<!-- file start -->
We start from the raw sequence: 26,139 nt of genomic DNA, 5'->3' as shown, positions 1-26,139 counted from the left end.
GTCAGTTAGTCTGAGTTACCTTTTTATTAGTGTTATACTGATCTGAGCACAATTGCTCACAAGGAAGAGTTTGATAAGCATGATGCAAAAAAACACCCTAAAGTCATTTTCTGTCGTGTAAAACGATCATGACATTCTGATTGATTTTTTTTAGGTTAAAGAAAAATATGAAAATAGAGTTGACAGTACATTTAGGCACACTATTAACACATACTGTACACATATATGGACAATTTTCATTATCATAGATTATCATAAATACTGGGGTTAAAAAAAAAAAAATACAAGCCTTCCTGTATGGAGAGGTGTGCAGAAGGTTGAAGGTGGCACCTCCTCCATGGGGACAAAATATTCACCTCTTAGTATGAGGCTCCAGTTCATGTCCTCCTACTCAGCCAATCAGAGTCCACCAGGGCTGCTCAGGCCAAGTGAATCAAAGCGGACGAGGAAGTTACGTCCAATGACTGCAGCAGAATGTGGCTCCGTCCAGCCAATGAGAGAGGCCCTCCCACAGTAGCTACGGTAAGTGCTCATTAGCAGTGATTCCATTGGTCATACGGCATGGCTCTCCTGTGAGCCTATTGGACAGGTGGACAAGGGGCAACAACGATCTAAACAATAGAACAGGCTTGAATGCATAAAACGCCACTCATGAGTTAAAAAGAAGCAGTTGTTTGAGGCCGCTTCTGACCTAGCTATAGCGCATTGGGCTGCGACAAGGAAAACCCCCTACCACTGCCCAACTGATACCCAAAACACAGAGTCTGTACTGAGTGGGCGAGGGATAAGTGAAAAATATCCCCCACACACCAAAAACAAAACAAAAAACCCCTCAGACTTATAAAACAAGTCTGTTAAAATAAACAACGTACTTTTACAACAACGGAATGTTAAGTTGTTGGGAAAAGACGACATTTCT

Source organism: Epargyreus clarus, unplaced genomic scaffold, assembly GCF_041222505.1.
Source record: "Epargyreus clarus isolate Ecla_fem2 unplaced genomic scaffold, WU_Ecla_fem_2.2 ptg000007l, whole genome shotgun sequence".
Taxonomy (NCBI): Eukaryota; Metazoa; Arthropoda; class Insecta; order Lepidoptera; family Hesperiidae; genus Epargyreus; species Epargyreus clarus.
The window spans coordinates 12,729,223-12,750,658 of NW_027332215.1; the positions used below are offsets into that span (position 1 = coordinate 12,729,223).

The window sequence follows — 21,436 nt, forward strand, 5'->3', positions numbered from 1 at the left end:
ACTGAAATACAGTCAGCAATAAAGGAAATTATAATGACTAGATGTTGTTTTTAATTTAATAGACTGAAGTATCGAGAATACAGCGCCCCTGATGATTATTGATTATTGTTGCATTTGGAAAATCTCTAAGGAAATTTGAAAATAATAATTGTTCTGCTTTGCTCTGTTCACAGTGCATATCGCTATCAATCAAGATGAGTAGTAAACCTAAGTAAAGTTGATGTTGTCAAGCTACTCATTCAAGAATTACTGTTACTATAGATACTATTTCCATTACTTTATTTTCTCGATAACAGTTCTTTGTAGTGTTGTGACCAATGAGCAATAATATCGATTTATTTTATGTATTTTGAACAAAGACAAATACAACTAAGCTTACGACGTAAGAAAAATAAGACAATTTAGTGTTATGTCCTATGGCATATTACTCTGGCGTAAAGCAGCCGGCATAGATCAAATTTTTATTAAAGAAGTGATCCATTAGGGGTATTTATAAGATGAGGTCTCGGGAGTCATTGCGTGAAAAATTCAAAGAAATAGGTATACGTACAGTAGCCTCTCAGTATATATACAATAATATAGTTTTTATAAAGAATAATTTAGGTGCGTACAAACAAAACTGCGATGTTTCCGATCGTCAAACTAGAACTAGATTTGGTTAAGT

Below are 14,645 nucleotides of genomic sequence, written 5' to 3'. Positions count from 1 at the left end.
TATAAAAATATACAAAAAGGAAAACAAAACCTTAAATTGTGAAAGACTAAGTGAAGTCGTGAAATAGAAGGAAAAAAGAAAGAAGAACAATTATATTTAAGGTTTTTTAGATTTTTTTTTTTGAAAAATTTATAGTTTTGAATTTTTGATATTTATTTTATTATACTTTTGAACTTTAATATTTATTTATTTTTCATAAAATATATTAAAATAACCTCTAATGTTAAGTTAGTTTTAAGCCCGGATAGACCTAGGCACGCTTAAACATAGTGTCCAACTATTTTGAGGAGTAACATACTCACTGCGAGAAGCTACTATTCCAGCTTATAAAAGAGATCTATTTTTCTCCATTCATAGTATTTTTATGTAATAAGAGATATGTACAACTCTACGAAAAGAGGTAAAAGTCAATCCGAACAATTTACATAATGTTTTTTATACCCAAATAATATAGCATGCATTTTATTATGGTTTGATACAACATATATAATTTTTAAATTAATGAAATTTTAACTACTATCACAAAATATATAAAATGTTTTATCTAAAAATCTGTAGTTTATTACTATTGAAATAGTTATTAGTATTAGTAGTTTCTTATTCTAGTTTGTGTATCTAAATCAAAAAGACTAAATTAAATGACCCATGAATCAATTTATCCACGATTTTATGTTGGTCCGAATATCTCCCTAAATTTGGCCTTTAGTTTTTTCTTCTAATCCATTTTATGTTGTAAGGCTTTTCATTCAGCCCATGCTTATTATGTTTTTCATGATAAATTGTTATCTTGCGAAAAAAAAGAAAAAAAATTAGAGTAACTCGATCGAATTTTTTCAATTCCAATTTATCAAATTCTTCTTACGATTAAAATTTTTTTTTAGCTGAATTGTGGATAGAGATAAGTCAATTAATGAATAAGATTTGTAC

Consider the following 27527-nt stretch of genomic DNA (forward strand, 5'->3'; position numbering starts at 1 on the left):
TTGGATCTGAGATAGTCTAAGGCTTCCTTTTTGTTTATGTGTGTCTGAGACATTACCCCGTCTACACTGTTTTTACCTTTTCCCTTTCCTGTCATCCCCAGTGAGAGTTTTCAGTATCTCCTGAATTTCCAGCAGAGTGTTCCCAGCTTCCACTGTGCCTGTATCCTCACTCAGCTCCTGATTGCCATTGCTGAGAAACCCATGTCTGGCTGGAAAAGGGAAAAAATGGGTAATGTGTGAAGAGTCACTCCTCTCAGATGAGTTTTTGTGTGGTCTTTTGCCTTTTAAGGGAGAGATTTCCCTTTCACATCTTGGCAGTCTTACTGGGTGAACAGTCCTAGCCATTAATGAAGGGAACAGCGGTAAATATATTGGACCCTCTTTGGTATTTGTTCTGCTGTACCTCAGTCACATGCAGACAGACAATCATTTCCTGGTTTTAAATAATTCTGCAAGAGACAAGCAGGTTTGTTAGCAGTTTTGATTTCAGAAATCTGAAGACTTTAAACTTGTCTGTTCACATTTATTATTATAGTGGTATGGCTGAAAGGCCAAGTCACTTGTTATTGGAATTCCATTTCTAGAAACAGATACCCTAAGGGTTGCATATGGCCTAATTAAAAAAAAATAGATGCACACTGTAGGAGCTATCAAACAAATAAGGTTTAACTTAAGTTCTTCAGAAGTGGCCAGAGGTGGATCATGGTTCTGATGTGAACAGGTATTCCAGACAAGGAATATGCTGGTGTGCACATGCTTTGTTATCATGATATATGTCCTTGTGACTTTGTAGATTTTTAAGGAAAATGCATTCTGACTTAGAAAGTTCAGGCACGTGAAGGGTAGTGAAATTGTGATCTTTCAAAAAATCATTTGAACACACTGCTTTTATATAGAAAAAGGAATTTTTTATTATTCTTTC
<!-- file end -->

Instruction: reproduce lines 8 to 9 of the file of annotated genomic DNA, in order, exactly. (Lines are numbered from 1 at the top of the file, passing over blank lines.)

ACTGAAATACAGTCAGCAATAAAGGAAATTATAATGACTAGATGTTGTTTTTAATTTAATAGACTGAAGTATCGAGAATACAGCGCCCCTGATGATTATTGATTATTGTTGCATTTGGAAAATCTCTAAGGAAATTTGAAAATAATAATTGTTCTGCTTTGCTCTGTTCACAGTGCATATCGCTATCAATCAAGATGAGTAGTAAACCTAAGTAAAGTTGATGTTGTCAAGCTACTCATTCAAGAATTACTGTTACTATAGATACTATTTCCATTACTTTATTTTCTCGATAACAGTTCTTTGTAGTGTTGTGACCAATGAGCAATAATATCGATTTATTTTATGTATTTTGAACAAAGACAAATACAACTAAGCTTACGACGTAAGAAAAATAAGACAATTTAGTGTTATGTCCTATGGCATATTACTCTGGCGTAAAGCAGCCGGCATAGATCAAATTTTTATTAAAGAAGTGATCCATTAGGGGTATTTATAAGATGAGGTCTCGGGAGTCATTGCGTGAAAAATTCAAAGAAATAGGTATACGTACAGTAGCCTCTCAGTATATATACAATAATATAGTTTTTATAAAGAATAATTTAGGTGCGTACAAACAAAACTGCGATGTTTCCGATCGTCAAACTAGAACTAGATTTGGTTAAGT

Below are 14,645 nucleotides of genomic sequence, written 5' to 3'. Positions count from 1 at the left end.